Jones Gap State Park in upstate South Carolina is a real gem. It’s part of the Mountain Bridge Wilderness Area along with Caesars Head State Park and a trail network connects the two parks. There’s even a spur that connects to the Foothills Trail at Table Rock State Park, so you could conceivably walk all the way to Oconee State Park. Well, technically, you could take the Foothills Trail to the Chattanooga Trail to the Bartram Trail to the Appalachian Trail and walk to Maine, but I digress.
Jones Gap requires visitors to pay $5 per car to park and hikers must register at the trailhead. The ranger station features bathrooms, a store, and a fireplace. Camping is allowed by permit only. It’s a very strict park system, but the recent wildfires in the area have given me a newfound respect for the rules.
I woke up feeling good on a Sunday morning and thought I’d get some miles in. I crossed the waterfalls in the area off the list years ago. Now that I’m in better shape, I’m tackling some of the longer and harder trails in the area.
One of my favorite things to do outdoors is ridge walk. There’s a great ridge trail called Pinnacle Pass at Jones Gap. Getting up onto the ridge was a real challenge, but the view from the overlook was impressive. Then I got to ridge walk for a long time before gradually descending the mountain on the Rim of the Gap Trail.
I relied on my own GPS map ↗ on my smartphone to track my progress on the trail. Many people don’t know this, but you don’t need an internet connection to ping GPS. It even works while your phone is in airplane mode. This GPS map showed me exactly where I was on the trail at all times. Feel free to copy this map or download the location data points and import them into your preferred GPS app. These step-by-step instructions will show you how to do that.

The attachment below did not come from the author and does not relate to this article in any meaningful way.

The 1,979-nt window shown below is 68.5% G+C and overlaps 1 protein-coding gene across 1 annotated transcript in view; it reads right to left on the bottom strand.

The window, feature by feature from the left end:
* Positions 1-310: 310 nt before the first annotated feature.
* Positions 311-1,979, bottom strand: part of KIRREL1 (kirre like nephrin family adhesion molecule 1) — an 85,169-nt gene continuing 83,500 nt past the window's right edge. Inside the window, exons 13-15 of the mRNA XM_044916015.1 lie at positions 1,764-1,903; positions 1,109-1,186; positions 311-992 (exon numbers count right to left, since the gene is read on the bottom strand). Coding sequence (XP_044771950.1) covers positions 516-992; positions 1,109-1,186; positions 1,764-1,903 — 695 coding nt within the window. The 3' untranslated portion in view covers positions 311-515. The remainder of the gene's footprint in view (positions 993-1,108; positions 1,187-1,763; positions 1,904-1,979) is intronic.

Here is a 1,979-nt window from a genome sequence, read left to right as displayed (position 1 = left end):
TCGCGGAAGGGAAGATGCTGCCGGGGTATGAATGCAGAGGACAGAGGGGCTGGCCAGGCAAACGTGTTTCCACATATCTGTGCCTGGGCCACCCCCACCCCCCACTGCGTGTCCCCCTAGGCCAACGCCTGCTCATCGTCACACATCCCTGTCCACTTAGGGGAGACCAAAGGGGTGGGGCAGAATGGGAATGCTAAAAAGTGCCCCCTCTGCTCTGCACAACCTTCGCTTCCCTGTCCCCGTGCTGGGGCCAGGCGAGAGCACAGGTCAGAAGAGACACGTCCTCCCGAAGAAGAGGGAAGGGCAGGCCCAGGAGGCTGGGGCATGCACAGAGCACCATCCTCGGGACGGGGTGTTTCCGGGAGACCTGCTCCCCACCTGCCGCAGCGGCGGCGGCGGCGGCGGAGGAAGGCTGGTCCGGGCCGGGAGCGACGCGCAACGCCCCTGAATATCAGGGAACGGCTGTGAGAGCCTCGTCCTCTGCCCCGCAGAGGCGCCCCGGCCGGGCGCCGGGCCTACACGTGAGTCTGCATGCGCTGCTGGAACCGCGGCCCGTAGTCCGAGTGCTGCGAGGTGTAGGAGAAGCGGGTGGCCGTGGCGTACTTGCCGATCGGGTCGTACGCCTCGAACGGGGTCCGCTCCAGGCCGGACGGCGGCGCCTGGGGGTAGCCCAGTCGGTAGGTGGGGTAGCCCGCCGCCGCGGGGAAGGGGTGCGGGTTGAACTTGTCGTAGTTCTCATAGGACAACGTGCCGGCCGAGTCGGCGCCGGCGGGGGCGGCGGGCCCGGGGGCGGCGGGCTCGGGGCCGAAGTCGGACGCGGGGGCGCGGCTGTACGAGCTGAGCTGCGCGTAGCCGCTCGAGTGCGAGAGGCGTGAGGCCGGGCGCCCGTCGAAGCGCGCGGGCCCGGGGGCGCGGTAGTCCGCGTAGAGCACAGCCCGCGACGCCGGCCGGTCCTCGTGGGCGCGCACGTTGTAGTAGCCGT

The trails in Mountain Bridge are very well marked. Beyond blazing, there is a signboard with a map of the entire trail system at every major juncture. But there are side trails and spurs that can get a little confusing, so you should have some kind of map. You can buy a paper map at the ranger’s office for a couple of bucks.
As you know, tech can malfunction, break, or run out of power. It’s prudent to take a contour map and a declination-correcting compass on your backpacking trips as well. This is the map and compass I own.
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About the loop
The loop starts on the yellow trail (#6) just across the river from the ranger station and then turns left onto the white trail (#20). This trail climbs the mountain and then follows the ridge. The climb is technical and taxing. You can make this a 6-mile loop by taking the purple connector (#22) or an 8-mile loop by turning right onto the pink connector (#21). This is an old logging road with many downed trees you have to maneuver around. You eventually run back into the yellow trail (#6) and take it down the mountain and back to the trailhead.
I thought this was a fun hike, but the only real spectacle is the view from the overlook. The rest of the ridge is thick with trees, boulders, and rhododendron/mountain laurel (one day I’ll learn how to differentiate between the two). Do this trail if you want a steep climb and like the green tunnel. If you don’t, then opt for one of the shorter waterfall hikes in the park.
I finished the 8-mile loop in a little over 3 hours (somehow I kept pausing my Fitbit Blaze and throwing off my workout time) and listened to The Atlantis Gene while hiking. I felt very strong even after hiking the Raven Cliff Falls loop the day before. I thought about heading up into Pisgah National Forest to do some more miles (it was only around 12:30 p.m.), but I needed to battle the crowds at the mall before Christmas got any closer.
I’ve hiked these trails a few times now. I used Rim Of The Gap to piece together a loop around Caesars Head in February 2017 and I did this exact same loop in reverse in May 2017. It’s definitely easier to ascend on Rim Of The Gap and then descend on Pinnacle Pass.